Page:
Pitt Psychiatry Juneteenth: Honoring Freedom House Ambulance Paramedics

On June 19, 2024, more than 100 members of the Department of Psychiatry and UPMC Western Psychiatric Hospital community gathered for a screening of the film, Freedom House Ambulance: The First Responders, and a discussion with the filmmaker and invited guests from Freedom House.

David Lewis, MD (Chair, Department of Psychiatry) opened the event, noting “Juneteenth is an important holiday to remember and reflect upon the events and circumstances that led to the Emancipation Proclamation. Today, as a Department, we are honored to celebrate some of the tremendously important contributions of African-Americans in our own community, here in Pittsburgh.”

Freedom House Ambulance, America’s first emergency medical technician (EMT) service, was founded in 1967 by Phil Hallen, based on a training program developed by Dr. Peter Safar. Freedom House paramedics were comprised of young men from Pittsburgh’s Hill District, an African-American community faced with high unemployment and a dire lack of emergency medical services. Well-trained Freedom House Ambulance Service paramedics raised the standard of pre-hospital care in Pittsburgh, and nationally.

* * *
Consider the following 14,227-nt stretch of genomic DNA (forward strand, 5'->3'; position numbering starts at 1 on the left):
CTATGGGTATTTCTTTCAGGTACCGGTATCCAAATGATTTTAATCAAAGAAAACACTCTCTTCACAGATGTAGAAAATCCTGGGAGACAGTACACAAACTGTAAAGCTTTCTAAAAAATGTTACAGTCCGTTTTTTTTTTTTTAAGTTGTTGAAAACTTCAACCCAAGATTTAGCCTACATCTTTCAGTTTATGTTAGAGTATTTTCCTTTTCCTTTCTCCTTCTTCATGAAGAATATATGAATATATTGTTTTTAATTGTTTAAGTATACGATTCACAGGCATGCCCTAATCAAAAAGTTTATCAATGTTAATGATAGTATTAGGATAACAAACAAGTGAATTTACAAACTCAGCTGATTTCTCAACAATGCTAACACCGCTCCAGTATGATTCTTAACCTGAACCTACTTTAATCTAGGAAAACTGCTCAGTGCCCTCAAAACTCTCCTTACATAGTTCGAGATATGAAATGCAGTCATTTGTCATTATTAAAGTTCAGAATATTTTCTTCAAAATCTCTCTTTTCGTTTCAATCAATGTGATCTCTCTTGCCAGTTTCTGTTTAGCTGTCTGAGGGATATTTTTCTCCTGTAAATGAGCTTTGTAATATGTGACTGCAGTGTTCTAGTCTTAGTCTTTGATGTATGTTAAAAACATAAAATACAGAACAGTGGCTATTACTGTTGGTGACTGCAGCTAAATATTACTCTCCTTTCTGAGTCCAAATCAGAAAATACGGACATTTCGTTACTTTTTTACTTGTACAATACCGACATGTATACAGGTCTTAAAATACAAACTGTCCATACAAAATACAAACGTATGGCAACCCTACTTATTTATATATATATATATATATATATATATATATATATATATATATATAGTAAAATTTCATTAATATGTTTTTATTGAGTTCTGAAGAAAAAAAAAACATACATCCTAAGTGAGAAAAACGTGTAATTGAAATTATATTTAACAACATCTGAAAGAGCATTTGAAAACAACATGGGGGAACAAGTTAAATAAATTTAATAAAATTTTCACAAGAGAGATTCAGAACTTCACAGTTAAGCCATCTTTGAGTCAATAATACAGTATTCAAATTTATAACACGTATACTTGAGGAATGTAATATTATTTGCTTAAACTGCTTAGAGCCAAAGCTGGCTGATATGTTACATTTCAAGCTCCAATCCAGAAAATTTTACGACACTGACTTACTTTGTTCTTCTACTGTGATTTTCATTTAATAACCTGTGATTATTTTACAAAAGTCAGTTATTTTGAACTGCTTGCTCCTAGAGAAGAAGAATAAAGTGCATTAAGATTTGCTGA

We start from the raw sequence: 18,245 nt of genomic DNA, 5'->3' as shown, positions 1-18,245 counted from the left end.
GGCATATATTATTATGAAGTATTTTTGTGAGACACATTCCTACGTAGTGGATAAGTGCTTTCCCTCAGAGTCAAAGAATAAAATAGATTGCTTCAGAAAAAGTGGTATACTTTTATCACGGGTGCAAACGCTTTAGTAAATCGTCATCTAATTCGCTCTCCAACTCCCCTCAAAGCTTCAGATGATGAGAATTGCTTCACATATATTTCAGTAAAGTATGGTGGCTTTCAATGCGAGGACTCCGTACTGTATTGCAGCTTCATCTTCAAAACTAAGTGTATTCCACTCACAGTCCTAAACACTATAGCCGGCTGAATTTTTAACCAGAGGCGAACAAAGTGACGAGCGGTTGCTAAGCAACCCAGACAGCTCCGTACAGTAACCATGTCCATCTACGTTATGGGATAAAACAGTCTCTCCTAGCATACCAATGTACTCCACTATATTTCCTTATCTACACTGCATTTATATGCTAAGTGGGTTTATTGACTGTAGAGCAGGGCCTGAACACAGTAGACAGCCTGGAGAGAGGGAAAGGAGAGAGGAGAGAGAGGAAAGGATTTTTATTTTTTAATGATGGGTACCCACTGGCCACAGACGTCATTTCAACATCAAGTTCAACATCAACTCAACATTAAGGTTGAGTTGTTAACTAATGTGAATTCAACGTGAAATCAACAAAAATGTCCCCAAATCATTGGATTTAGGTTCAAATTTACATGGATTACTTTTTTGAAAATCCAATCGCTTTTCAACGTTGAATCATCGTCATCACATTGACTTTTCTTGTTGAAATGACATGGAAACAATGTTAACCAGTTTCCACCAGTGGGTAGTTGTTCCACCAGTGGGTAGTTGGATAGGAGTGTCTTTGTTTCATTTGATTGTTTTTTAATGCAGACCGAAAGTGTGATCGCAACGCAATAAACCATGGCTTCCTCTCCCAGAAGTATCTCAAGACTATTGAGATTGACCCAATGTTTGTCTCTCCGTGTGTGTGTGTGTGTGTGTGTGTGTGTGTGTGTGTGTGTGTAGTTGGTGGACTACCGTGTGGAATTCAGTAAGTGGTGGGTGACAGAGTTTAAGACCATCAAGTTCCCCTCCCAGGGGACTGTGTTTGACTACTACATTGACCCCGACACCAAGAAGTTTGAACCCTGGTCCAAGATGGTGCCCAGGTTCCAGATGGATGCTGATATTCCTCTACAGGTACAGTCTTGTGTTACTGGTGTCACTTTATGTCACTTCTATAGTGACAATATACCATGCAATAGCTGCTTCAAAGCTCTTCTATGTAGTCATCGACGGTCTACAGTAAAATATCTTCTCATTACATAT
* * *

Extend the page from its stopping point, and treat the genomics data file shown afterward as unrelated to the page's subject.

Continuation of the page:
Following the screening, Piper Carroll, MD (Assistant Professor of Psychiatry), facilitated a Q&A session with guests Phil Hallen, along with John Moon (Freedom House paramedic), and Annette Banks (Freedom House Ambulance filmmaker). Mr. Hallen and Mr. Moon discussed the challenges and triumphs of establishing Freedom House, and how it felt to work in spaces that were often unwelcoming. (Mr. Moon additionally described the experience of being the first person to intubate a patient in the field!) The audience comprised a range of attendees, from the Department’s newest class of PGY1 residents just beginning their clinical careers, to senior faculty members.

The Department is grateful to Mr. Moon, Mr. Hallen, and Ms. Banks for screening their powerful film and sharing an important piece of history.